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Monocyclic Enediynes:  Relationships between Ring Sizes, Alkyne Carbon Distances, Cyclization Barriers, and Hydrogen Abstraction Reactions. Singlet−Triplet Separations of Methyl-Substituted p-Benzynes

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journal contribution
posted on 18.04.1998, 00:00 by Peter R. Schreiner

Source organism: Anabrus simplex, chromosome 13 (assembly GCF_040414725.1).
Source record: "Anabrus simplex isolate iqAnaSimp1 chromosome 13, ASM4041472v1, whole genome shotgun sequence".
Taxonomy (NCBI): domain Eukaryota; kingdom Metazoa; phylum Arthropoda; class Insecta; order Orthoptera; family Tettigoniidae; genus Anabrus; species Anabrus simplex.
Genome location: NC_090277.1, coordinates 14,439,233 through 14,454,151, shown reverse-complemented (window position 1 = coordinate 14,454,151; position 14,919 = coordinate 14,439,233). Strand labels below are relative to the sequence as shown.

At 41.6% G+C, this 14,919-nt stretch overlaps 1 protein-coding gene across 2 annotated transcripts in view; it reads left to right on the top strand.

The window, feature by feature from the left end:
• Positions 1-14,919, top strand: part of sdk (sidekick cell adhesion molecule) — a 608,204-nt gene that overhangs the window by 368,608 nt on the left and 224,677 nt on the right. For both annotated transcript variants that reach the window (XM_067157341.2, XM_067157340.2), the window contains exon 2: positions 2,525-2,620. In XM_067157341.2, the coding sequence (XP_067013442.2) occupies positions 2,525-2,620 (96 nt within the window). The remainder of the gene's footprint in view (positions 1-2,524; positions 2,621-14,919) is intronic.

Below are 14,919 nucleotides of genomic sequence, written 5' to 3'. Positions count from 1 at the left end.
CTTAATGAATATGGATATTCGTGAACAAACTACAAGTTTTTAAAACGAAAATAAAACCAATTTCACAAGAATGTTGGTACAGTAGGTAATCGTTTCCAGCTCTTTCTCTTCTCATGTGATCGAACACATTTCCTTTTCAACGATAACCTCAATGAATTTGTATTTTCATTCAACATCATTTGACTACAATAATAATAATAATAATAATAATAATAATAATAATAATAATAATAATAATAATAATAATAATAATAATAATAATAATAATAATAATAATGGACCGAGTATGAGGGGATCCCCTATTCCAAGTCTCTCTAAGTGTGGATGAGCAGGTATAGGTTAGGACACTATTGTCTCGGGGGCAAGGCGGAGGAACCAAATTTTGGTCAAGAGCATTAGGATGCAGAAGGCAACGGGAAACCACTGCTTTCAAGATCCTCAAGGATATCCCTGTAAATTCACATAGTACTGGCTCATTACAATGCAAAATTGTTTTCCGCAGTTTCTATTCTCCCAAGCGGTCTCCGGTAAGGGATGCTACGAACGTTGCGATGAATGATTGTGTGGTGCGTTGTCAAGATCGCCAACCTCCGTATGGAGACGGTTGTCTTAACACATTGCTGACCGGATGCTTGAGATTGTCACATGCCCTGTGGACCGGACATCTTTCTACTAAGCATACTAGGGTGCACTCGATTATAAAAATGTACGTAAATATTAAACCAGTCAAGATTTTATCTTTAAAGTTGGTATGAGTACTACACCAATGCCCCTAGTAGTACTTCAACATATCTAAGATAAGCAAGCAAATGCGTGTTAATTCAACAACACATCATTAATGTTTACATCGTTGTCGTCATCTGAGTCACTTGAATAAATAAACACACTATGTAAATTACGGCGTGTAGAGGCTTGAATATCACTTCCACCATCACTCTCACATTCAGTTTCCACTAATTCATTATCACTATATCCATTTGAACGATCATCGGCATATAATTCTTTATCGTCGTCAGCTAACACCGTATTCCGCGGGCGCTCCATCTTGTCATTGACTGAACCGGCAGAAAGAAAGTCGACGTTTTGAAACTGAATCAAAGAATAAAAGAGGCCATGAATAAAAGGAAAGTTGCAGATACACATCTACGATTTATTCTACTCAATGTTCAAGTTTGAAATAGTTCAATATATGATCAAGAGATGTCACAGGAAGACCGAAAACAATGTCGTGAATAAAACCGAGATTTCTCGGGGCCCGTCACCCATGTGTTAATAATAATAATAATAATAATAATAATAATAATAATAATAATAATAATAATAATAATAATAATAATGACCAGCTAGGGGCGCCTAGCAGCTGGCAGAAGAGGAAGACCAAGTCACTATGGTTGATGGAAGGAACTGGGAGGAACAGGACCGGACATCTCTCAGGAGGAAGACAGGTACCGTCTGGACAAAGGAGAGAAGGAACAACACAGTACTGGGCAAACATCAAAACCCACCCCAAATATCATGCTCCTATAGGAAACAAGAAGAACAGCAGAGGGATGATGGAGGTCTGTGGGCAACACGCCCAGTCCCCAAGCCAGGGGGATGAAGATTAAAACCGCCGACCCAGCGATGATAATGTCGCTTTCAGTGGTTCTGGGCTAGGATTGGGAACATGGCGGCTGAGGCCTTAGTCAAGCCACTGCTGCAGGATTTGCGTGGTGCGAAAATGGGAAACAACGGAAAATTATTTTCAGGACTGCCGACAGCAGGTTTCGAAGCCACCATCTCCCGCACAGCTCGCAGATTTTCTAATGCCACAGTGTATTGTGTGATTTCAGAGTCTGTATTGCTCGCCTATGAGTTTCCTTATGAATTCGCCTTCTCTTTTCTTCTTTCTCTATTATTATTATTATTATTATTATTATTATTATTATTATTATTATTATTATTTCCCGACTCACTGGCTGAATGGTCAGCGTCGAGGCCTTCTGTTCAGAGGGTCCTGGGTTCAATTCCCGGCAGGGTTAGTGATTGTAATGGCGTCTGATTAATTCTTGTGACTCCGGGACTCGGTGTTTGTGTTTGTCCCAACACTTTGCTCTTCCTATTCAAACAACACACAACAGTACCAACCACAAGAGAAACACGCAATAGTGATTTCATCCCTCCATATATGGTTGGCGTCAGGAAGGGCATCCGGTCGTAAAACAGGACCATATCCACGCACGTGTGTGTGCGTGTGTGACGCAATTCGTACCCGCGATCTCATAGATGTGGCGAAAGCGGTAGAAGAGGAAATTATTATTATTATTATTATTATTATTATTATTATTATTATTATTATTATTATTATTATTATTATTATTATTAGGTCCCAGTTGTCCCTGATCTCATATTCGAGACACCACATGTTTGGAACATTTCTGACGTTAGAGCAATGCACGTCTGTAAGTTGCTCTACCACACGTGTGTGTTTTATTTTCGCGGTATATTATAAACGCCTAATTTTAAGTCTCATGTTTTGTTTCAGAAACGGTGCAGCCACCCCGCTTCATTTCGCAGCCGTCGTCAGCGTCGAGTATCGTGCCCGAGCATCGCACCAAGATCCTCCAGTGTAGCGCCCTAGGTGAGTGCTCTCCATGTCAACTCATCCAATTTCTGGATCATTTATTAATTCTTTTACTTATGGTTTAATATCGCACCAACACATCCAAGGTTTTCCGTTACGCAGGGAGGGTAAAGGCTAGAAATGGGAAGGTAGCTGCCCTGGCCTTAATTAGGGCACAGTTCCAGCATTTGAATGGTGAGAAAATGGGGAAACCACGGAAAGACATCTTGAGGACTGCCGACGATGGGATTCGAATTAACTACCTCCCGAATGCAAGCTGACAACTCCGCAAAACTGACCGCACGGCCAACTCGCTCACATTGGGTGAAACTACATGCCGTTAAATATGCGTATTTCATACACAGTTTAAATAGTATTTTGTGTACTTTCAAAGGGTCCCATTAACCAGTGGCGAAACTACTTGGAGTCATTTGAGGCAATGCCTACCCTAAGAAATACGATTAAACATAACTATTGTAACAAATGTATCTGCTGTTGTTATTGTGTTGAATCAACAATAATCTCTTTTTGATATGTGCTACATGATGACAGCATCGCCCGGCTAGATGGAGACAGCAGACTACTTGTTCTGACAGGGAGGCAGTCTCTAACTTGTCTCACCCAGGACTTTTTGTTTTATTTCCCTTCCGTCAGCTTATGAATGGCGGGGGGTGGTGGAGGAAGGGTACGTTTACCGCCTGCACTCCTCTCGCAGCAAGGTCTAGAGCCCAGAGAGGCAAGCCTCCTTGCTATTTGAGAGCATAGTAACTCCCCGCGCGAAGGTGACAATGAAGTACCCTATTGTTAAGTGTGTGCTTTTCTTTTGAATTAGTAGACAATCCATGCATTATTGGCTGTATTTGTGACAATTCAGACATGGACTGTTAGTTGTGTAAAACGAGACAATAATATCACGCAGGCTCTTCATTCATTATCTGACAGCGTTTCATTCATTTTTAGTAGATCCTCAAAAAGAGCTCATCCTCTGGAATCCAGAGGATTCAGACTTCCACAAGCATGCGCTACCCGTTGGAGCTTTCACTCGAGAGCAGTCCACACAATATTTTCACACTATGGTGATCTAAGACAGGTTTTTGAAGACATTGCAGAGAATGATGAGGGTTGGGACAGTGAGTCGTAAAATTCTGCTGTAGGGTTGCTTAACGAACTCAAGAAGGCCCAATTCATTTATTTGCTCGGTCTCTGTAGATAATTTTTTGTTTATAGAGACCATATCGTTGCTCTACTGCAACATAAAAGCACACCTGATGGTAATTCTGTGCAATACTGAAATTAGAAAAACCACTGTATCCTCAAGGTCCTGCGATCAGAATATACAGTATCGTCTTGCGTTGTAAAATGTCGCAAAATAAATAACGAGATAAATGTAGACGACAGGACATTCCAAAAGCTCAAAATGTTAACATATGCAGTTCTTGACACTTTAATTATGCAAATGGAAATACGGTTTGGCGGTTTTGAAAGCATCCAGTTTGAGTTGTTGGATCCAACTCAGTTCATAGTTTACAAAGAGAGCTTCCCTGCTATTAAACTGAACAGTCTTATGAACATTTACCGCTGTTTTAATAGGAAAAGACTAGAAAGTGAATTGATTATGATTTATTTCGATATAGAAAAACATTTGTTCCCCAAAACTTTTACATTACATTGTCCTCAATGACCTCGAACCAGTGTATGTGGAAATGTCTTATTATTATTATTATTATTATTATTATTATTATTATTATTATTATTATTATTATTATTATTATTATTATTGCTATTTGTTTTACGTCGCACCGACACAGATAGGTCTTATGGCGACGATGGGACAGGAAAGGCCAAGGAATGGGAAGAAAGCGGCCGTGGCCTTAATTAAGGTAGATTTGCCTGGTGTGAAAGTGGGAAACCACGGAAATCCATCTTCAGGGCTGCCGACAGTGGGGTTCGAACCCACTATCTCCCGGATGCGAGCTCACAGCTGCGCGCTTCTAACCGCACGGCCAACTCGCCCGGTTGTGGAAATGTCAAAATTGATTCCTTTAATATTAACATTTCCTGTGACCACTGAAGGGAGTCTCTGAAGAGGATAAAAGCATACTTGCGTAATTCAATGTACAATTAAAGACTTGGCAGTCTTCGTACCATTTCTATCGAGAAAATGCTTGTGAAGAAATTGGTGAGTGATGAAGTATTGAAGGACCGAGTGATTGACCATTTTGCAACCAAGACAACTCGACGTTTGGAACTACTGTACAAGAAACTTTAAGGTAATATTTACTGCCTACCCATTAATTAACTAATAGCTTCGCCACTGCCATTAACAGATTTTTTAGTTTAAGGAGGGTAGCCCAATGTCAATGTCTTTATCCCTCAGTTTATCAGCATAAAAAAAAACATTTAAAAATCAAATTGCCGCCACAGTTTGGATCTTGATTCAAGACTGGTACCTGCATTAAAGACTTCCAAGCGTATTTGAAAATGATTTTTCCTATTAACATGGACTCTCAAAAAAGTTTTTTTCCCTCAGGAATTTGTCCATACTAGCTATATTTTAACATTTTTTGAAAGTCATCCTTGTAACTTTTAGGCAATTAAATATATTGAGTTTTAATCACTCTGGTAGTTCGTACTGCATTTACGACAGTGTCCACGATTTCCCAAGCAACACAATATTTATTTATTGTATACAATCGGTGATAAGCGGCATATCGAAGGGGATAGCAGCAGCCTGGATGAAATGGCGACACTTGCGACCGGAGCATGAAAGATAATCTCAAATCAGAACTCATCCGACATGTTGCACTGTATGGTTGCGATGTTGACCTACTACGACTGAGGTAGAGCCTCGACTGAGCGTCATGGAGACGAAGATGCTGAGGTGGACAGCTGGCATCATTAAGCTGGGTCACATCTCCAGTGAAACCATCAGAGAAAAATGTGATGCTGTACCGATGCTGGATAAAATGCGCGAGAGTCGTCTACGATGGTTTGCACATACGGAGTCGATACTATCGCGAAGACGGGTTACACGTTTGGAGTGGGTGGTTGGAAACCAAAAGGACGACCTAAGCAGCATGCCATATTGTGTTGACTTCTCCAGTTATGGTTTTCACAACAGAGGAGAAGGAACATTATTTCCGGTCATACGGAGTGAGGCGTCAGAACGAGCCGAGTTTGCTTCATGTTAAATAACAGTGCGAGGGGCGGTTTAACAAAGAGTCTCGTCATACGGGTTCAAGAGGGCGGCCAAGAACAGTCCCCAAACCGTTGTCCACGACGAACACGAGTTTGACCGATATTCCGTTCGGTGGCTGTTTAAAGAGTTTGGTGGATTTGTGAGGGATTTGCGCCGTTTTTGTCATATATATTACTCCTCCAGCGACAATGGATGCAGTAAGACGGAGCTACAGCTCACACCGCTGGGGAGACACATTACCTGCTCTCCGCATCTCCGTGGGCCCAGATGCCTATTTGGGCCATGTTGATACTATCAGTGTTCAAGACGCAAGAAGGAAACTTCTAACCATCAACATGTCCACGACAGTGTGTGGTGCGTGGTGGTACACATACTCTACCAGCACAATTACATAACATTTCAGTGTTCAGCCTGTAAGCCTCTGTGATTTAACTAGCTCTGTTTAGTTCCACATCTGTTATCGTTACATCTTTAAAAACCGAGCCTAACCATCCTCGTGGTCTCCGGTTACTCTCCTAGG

The Bergman-type cyclizations of parent, 2,3-dimethyl, and monocyclic (ring sizes = 7−12) enediynes were studied in detail at the Becke−Lee−Yang−Parr (BLYP) density functional (DFT) level with 6-31G* as well as 6-311+G** basis sets for geometry optimizations and relative energy evaluations, respectively. Pure DFT methods work reasonably well for these reactions; the errors are somewhat larger (ca. 3−7 kcal mol-1) than for the much more time-consuming complete active space (CASPT2) and coupled-cluster [CCSD(T)] (both in error by ca. 2 kcal mol-1) methods with high-quality basis sets. The hybrid method B3LYP is unsuitable for this type of chemistry (errors of 14−20 kcal mol-1). The singlet−triplet energy separations (ΔEST) for p-benzynes are underestimated systematically by about 2 kcal mol-1 at BLYP; the ΔEST of 2-methyl-p-benzyne (−3.1 kcal mol-1) is close to that of p-benzyne (−3.8 kcal mol-1, i.e., singlet ground state) but the 2,3-dimethyl-p-benzyne ΔEST is only −0.6 kcal mol-1 due to singlet destabilization (methyl repulsion). 2,3-Dialkyl-p-benzynes thus have nearly degenerate singlet and triplet states. While we find that there is clearly no predictive relationship between the alkyne carbon distance (d) and the cyclization activation enthalpy (ΔH) for monocyclic enediynes, Nicolaou's empirically determined “critical range” of 3.31−3.2 Å, where spontaneous cyclization should occur at room temperature, should be extended to 3.4−2.9 Å. However, ring strain effects may become more important than distance arguments. Dimethyl substitution increases the endothermicity of the Bergman reaction (by about 12 kcal mol-1). The cyclization of a nine-membered enediyne is only mildly endothermic; larger rings give larger endothermicities. The formation of final products via double hydrogen abstraction from 1,4-cyclohexadiene is highly exothermic. The exothermicity decreases with increasing ring size due to unfavorable H···H repulsion in the products.